You Opposed Donald Trump, So Why Aren't You Freaking Out?

By David Harsanyi

December 2, 2016 6 min read

Well, for starters, allowing liberals to determine my level of anxiety — which would be full-blown, round-the-clock histrionics — over what's nothing more than another election would be foolish. Until it's not. The era of Trump hasn't even started yet, and the entire establishment keeps using the term "era of Trump" as if things have actually changed. They haven't. If you're genuinely interesting in being an effective critic of the next president, acting like Adolf Hitler is pounding at your doorstep every time Trump tweets something might not be the most effective plan in the long run.

Not to mention, the left has been such an astonishing hypocrite on so many issues related to Trump that it's a bit difficult to move forward without pointing it out. Joining activists who've spent years attacking the First, Second, Fourth, Fifth and Tenth Amendments — and now the Electoral College — in a newfound veneration Emoluments Clause is a bit much. Of course, Trump should be held accountable for his potential conflicts of interest, and one hopes conservatives who value good government will stand up when tangible evidence emerges that they exist. But the critics on the left aren't serious about the Constitution. They're serious about the Democratic Party.

Who can take journalists seriously — who've never once uttered a word of concern over the Democratic Party's crusade to empower government to ban political speech by overturning Citizens United — when they lose it over a tweet about flag-burning? If it were up to them over the past eight years, Trump would now be imbued with far more power to achieve the things they fear — unilaterally. There was more angst over the president-elect ditching a reporting pool to have a steak than there was over any of President Obama's numerous executive abuses. So when you hear people say democracy needs journalism "now more than ever," remember that they're admitting they weren't doing their job yesterday. We also needed journalism more than ever back then.

Those who kept telling us that Hillary Clinton's corrupt foundation and blatant favor-trading with the world's most illiberal regimes were merely a conspiracy theory now act as if the republic will crumble if Trump's hotel hosts the same Bahraini princes that were buying access in the Obama administration. The same people who told us Clinton's emails were bull—— and a silly distraction are now horrified that former Gen. David Petraeus — who, like Clinton, shouldn't be in any Cabinet, but who, unlike Clinton, actually paid a price for his mishandling of classified information — is under consideration for a position in the new administration.

Moreover, Trump hasn't really done anything out of the ordinary — not yet.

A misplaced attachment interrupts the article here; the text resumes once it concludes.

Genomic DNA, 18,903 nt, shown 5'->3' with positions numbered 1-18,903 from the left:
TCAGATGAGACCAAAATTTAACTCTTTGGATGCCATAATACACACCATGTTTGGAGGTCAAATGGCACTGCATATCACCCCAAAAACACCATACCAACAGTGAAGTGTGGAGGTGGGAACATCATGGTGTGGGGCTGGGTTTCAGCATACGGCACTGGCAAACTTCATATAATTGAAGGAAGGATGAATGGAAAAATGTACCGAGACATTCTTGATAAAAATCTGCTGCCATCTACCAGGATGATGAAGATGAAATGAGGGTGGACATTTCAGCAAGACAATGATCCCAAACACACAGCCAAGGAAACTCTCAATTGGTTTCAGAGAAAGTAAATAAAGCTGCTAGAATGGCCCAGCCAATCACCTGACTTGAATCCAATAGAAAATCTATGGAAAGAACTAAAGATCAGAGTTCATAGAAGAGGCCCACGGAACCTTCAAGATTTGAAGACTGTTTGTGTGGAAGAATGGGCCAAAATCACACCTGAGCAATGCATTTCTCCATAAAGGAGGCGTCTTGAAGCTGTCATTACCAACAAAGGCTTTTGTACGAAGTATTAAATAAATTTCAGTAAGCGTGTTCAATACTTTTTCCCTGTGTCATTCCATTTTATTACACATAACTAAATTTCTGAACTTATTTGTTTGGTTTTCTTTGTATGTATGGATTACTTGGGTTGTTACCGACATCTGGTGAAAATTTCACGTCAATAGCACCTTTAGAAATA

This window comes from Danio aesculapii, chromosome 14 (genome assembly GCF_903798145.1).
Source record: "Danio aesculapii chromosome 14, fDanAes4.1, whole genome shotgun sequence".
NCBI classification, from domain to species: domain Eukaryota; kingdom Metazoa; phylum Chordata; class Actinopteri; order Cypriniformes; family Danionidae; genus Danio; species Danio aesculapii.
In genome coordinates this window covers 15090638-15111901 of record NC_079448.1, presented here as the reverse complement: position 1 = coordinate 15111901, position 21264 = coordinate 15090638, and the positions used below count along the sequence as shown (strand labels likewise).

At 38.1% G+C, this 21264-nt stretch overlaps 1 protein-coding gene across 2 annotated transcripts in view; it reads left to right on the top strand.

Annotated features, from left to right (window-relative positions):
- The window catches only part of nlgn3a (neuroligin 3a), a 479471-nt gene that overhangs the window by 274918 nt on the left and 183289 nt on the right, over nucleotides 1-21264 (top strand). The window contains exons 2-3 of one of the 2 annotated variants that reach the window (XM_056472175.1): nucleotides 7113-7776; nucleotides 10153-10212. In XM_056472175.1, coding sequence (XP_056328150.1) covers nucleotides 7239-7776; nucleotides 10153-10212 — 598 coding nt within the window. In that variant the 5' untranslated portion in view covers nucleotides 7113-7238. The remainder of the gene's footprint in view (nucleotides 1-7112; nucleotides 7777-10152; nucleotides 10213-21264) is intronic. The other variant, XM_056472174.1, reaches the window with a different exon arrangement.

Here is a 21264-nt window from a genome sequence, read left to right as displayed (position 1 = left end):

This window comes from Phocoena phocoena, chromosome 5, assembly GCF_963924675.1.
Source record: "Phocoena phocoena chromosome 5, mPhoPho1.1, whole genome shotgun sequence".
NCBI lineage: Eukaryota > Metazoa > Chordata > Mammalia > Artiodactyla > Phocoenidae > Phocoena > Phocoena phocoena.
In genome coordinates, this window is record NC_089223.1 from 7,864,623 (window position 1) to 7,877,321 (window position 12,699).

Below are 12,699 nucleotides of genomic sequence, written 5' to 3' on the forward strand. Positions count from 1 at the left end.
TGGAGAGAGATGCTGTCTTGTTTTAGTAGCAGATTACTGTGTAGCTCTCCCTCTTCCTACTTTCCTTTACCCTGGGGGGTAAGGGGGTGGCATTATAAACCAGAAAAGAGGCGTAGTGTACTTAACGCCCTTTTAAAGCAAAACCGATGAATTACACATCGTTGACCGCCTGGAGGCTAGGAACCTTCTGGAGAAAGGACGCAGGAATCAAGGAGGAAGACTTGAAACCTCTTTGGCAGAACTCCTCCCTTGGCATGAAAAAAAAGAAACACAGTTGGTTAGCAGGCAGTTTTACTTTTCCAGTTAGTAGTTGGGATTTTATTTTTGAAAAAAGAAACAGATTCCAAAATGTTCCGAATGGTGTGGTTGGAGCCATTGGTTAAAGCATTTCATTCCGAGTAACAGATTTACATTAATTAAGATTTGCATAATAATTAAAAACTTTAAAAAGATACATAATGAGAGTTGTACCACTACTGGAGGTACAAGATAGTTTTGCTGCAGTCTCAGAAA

What's really upset Democrats, it seems to me, is that traditional conservative policy proposals — the sorts of thing Republicans have campaigned on for years, and the policies that have helped them win over 1,000 local seats and governorships and two wave elections — will probably be moving forward. The overwrought rhetoric used to describe the overturning of Obamacare or the reforming of entitlements — "gutting," "privatizing" etc. — would be precisely the same if we had President-elect John Kasich.

Trump's Cabinet nominees are the kind of run-of-the-mill selections any Republican would pick. You'll remember that last week America was supposed to freak out about the chaos and sluggishness of the transition process. Then it was supposed to freak out about the potential white-maleness of the Cabinet. Well, his Cabinet members Nikki Haley, Elaine Chao, Seema Verma and Betsy DeVos are going to be just as extreme to the left as an actual extremist.

I mean, Dr. Tom Price is going to be accused of plotting the death of the poor because he opposes Obamacare no matter how many times the American Medical Association endorses him as secretary of Health and Human Services. This is because he's a Republican, not because he's being nominated by Trump.

That's not to say there haven't been things that should upset you. Thankfully, we have a Constitution to protect us from Trump's attacks on flag-burning, and the liberal attacks on political speech in general. This probably wouldn't have been the case for long had Clinton prevailed. But Trump's crony bailout of Carrier Corp. is disturbing because it sounds a lot like the "economic patriotism" agenda of the left. It's the standard cronyism in which we've seen one administration after the next indulge. Cronyism. Bullying. It's a bad deal for American workers in the long run, but sadly, "picking winners and losers" is not outside the norm of big-government politics. If Obama had pulled off the Carrier deal, the same people would have been complaining on opposite sides of the issue. Moreover, Trump's contention that giant infrastructure bills and government spending are economic drivers is also something conservatives should oppose. But that doesn't make this the era of Trump; it means we're still in the era of Washington, D.C. Freak out accordingly.

David Harsanyi is a senior editor at The Federalist and the author of "The People Have Spoken (and They Are Wrong): The Case Against Democracy." Follow him on Twitter @davidharsanyi. To find out more about David Harsanyi and read features by other Creators Syndicate writers and cartoonists, visit the Creators Syndicate Web page at www.creators.com.

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